Deep Throat Hacksaw

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Introduction: Deep Throat Hacksaw

About: I miss the days when magazines like Popular Mechanics had all sorts of DIY projects for making and repairing just about everything. I am enjoying posting things I have learned and done since I got my first ...

Sometimes it would be handy to have a deep throat hacksaw for better reach. I decided to make my own. This Instructsble could also be used to make a good bowsaw for pruning trees, but a different blade would be needed.

Materials--

  • 1/2" EMT (thinwall conduit)
  • 1/2" square tubing
  • 1/8" x 3/4" strap iron
  • 3/16" rod
  • 5/16" threaded rod
  • 5/16" wing nut
  • 5/16" washer
  • #6 common nail

Tools--

  • Common hacksaw
  • Dremel tool with cutting wheel
  • File or grinder
  • Angle head grinder with flap disc and cutting wheel
  • Vise
  • Hammer
  • MIG welder

Step 1: Bend and Cut EMT

In an earlier Instructable I made a conduit bender for 1/2" EMT. (See the first photo.) I used it to bend the frame for my deep throat hacksaw. The tricky part was to make the open side of the frame properly fitted for a 12" hacksaw blade. See the second photo. I made the first bend so the stub out needed for about a 12" throat would be present and positioned the bender by rotating it on the EMT to find the needed starting point for the bend. I cut the second leg of the saw frame to length, although not as precisely as I intended. It was necessary to put the finished saw frame into a vise and twist it a little to align both ends of the frame.

Step 2: Corner Bracing

I found it necessary to brace the corners. The frame flexed without the braces and the blade did not remain taut. The simple bracing shown did not reduce open space in the throat, but did very much stiffen the saw frame and the saw works very well without the extra weight of a saw frame made of much heavier material that would also have resisted flexing.

I used a flap disc on an angle grinder to remove the zinc coating in areas where I would be welding. (The fumes are very nasty and the zinc makes really strange porous welds.)

First I cut a short piece of 1/8" x 3/4" strap iron. Hold it in place any way you can to tack it. I used a Vise-Grip. Then finish the welds. Bend and fit 3/16" rod to the extent of the bracing. The bracing should extend to the ends of the bends at minimum. Tack it in place and finish the welds.

I had the frame of the saw already fitted for the 12" blade. Adding the bracing opened the angles of the frame corners a little because welding causes metal to contract when the welds cool. Now installing a new blade requires some wrestling with the frame, but the blade is very nicely taut. (I could also have made the 5/16" threaded rod a little longer, and I may yet do that.)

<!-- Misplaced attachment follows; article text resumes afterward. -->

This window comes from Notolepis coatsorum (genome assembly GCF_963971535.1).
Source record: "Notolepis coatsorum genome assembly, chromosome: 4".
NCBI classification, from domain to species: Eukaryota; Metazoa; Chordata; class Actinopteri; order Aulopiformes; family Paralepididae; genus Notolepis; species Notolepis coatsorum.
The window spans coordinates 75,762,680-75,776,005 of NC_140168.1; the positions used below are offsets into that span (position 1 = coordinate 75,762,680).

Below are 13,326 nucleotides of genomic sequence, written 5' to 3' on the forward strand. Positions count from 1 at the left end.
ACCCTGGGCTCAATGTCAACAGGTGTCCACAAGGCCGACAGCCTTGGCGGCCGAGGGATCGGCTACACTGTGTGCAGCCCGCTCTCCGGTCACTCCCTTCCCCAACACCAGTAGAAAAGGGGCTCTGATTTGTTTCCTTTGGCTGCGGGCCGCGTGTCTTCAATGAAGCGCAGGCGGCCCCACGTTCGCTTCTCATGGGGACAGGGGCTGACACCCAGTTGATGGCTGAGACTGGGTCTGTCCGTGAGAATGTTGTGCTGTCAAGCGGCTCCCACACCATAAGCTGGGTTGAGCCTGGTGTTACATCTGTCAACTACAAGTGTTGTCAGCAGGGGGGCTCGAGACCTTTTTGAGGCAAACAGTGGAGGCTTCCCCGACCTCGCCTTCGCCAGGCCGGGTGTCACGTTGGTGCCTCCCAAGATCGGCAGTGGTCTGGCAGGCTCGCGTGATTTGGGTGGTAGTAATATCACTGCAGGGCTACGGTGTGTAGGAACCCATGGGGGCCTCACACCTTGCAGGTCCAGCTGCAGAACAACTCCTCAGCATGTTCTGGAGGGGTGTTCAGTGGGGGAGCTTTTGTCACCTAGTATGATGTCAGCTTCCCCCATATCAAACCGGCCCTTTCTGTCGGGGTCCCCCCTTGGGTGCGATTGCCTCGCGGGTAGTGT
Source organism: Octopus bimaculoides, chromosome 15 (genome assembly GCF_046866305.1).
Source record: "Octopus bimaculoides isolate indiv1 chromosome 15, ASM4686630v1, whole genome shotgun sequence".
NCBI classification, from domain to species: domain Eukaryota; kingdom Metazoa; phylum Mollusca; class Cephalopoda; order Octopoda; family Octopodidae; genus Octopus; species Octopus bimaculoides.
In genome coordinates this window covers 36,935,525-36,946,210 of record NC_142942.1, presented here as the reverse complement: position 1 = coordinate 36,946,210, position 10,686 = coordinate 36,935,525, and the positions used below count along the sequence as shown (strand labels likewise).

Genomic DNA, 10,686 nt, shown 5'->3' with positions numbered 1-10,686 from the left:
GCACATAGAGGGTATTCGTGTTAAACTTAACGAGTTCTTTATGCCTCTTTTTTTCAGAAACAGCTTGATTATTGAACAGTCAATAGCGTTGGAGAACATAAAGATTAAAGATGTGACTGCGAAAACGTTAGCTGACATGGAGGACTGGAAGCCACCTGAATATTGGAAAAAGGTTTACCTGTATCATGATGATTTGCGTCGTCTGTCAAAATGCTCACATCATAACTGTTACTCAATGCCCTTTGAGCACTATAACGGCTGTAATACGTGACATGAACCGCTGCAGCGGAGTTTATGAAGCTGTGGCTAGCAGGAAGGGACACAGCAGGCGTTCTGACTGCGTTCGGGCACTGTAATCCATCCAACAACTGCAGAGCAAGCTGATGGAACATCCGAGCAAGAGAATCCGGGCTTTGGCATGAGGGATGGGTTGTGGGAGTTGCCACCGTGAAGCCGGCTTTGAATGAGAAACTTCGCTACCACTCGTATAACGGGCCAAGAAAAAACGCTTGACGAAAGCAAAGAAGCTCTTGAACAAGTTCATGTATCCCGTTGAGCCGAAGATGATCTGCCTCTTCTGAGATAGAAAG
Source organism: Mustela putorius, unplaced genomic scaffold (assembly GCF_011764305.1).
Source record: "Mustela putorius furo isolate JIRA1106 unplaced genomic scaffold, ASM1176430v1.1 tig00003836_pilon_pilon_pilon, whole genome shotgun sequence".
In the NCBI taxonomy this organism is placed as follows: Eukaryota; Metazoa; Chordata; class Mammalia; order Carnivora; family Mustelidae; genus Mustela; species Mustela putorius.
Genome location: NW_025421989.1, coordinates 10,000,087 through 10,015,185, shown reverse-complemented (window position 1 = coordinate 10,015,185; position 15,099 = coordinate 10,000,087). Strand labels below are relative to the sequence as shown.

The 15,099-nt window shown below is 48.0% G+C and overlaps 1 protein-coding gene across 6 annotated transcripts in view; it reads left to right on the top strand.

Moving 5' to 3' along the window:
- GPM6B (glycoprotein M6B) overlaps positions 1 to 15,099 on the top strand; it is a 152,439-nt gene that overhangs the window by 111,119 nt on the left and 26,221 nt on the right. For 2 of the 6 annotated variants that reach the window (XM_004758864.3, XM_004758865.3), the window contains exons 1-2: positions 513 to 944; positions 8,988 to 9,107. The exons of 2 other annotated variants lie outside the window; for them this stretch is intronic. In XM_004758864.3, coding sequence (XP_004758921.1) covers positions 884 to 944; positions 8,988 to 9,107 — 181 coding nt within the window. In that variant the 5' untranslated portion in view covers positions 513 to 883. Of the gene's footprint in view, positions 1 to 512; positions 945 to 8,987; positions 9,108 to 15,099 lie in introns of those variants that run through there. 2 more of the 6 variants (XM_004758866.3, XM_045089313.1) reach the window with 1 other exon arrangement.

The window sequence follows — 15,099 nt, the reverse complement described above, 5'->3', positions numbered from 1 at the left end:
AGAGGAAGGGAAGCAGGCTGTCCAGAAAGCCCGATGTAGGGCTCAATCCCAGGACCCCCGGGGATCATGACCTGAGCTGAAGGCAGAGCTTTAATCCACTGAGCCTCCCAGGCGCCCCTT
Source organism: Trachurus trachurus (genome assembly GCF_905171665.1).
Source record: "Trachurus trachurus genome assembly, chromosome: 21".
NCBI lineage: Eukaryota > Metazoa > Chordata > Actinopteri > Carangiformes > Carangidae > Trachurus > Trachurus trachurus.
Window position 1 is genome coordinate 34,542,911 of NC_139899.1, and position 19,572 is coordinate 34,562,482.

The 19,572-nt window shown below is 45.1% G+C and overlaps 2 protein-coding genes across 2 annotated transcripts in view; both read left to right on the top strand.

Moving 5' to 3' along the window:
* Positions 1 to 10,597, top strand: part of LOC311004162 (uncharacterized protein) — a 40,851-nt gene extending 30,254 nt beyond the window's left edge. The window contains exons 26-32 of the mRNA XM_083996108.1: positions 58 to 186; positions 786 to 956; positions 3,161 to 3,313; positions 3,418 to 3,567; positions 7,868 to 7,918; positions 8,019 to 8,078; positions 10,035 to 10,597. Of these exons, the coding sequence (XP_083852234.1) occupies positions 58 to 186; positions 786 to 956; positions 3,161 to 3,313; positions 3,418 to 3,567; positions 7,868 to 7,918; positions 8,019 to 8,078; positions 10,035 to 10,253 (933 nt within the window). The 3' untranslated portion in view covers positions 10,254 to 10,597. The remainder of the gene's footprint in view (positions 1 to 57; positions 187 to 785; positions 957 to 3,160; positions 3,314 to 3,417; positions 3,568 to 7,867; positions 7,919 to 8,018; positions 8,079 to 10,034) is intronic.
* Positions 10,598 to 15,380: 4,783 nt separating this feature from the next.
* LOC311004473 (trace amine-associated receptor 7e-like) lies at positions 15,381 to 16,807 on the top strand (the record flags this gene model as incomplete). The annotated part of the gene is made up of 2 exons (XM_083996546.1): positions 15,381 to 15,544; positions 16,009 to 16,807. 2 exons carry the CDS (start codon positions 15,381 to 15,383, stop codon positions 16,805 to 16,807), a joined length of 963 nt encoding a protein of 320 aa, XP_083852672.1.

Step 3: Blade Tensioner

See the first photo. I had a piece of 3/8" steel. I cut a square piece from it and filed it to slide inside a piece of 1/2" square tubing. See the second photo. I did not have 5/16" threaded rod, but used a bolt. I removed the head and welded what remained from the bolt to weld it securely to the end of the 3/8" square piece I cut and filed to fit. I ground away weld bead that was in the way. See the third photo.

Step 4: Securing and Adjusting Tension on the Back End of the Blade

I made an opening in the EMT to fit the 1/2" square tubing,and welded the 1/2" square tubing into place (first and second photos). I cut a slot in the 3/8" square piece for the end of the sawblade (third photo). I drilled the 3/8" square steel for a pin to lock the sawblade in it (fourth photo). I used the head end of a #6 common nail for a pin (second photo). Some thought and care needs to be used so the sawblade fits between the ends of the frame properly when finished.

Step 5: Anchor the Other Blade End

I used a Dremel tool to cut a slot in the other end of the frame to pass the blade (first photo). This slot works against any twisting in the blade. The rest of the #6 nail becomes the anchor pin.

I bent the end of the nail to a radius so it loosely fits the inside of the EMT. Then I bent that piece over st 90 degrees so most of the nail protrudes from the open end of the EMT. It is fairly easy to catch the hole in the end of the blade with the hooked nail when the blade is loose. See the second photo.

Be careful. It is easy for nail pieces to fall out of position and be lost when tension is removed from the blade. But, it is also easy to make replacements. (I carefully avoided drilling holes through the EMT because that would weaken the saw frame.)

Some fabric tape would assist the grip in use, but it is not necessary.

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    4 Comments

    I enjoyed your engineering know how in the design of a light hand tool..

    Your fine welding and fabrication skills are enviable !

    1 reply

    Thank you very kindly. A MIG welder is a big help, as opposed to stick or flux core wire. Still, there are opportunities for numerous mistskes. Someone said we never become weldors, but we are always becoming weldors.

    This solves a problem, in the past I would try to use a mini hacksaw. And usually smacked my hand on the work. Good idea

    1 reply

    Thank you you for looking and for commenting. You could use a variety of materials and tools for this, depending on what you have avaioable to yourself. I simoly wanted to see what I could do with thinwall electrical conduit.